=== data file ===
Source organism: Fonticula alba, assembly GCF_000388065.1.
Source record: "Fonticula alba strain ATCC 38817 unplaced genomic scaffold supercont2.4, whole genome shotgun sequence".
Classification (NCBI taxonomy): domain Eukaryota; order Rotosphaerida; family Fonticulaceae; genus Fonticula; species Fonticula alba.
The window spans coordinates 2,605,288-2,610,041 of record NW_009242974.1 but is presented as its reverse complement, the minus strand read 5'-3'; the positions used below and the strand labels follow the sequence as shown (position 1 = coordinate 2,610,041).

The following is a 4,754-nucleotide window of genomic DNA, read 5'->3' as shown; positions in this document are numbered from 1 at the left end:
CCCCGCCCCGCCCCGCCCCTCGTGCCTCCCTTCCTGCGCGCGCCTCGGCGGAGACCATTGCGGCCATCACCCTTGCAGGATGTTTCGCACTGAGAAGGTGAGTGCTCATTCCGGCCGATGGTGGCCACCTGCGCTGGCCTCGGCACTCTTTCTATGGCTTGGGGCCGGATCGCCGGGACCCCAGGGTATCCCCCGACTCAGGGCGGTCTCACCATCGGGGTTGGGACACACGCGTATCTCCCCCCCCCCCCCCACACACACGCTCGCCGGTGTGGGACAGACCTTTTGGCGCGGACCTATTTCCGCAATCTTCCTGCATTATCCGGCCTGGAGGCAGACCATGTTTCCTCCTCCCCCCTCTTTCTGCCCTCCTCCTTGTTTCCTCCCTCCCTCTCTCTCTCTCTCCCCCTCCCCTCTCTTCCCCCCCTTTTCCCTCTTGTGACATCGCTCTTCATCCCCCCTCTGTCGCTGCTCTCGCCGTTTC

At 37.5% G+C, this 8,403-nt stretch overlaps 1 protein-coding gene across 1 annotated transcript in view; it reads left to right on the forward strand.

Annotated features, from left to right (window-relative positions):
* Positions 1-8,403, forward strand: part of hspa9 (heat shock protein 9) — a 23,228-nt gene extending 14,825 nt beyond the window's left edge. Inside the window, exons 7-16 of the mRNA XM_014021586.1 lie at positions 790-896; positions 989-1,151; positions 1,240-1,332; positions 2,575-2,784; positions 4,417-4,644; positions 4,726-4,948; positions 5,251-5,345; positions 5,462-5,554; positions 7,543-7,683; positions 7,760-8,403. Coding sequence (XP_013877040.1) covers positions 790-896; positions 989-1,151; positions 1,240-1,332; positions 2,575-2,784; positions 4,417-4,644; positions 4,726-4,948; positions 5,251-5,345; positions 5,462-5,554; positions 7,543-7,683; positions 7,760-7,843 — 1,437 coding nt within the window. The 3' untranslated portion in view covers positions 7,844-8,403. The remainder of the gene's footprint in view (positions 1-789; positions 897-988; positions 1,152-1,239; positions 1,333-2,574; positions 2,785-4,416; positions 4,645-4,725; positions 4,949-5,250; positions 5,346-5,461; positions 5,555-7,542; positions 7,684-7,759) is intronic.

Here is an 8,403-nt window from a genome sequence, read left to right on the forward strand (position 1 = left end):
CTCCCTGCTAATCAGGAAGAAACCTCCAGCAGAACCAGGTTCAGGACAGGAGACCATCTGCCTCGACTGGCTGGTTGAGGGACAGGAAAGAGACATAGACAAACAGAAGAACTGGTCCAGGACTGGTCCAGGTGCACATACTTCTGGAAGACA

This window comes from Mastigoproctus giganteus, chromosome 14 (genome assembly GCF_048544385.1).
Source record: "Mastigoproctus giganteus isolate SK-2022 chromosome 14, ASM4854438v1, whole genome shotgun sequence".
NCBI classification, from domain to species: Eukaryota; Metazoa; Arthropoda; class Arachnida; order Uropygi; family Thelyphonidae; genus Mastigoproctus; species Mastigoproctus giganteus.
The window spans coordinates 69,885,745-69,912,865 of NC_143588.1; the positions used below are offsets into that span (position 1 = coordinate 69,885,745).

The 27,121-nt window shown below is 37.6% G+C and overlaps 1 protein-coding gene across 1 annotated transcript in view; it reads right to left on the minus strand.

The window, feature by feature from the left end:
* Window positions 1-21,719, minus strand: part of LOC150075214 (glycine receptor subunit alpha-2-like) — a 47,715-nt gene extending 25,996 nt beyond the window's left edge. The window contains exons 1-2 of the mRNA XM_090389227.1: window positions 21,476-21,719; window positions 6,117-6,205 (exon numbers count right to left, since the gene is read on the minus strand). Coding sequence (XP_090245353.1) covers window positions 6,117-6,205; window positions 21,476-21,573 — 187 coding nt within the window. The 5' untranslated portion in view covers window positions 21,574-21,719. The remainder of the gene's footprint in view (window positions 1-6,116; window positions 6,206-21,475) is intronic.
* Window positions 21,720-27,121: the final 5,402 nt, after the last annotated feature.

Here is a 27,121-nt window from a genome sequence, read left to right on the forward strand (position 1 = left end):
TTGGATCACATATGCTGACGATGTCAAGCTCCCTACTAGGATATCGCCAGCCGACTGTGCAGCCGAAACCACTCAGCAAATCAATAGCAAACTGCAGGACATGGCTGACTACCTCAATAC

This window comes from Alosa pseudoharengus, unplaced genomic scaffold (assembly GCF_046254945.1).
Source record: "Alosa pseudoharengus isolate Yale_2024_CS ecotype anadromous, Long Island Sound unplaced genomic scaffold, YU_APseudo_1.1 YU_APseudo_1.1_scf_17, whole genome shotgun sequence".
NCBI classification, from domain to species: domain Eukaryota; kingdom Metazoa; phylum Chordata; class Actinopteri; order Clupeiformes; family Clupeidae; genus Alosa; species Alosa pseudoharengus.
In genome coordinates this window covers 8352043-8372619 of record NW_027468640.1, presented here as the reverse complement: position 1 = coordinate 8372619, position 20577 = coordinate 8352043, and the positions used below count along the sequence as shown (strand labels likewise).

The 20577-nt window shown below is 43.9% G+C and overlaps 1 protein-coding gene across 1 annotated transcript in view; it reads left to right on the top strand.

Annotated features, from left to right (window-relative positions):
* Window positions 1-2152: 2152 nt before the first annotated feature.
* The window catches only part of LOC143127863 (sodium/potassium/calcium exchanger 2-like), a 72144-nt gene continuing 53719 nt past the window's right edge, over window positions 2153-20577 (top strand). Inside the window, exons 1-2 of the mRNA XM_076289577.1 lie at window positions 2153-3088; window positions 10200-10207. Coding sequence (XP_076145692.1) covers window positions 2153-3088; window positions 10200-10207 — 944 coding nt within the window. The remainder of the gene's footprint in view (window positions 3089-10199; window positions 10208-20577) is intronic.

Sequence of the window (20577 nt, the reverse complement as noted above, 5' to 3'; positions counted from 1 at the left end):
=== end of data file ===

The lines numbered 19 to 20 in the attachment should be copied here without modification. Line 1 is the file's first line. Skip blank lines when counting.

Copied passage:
* Window positions 21,720-27,121: the final 5,402 nt, after the last annotated feature.

Here is a 27,121-nt window from a genome sequence, read left to right on the forward strand (position 1 = left end):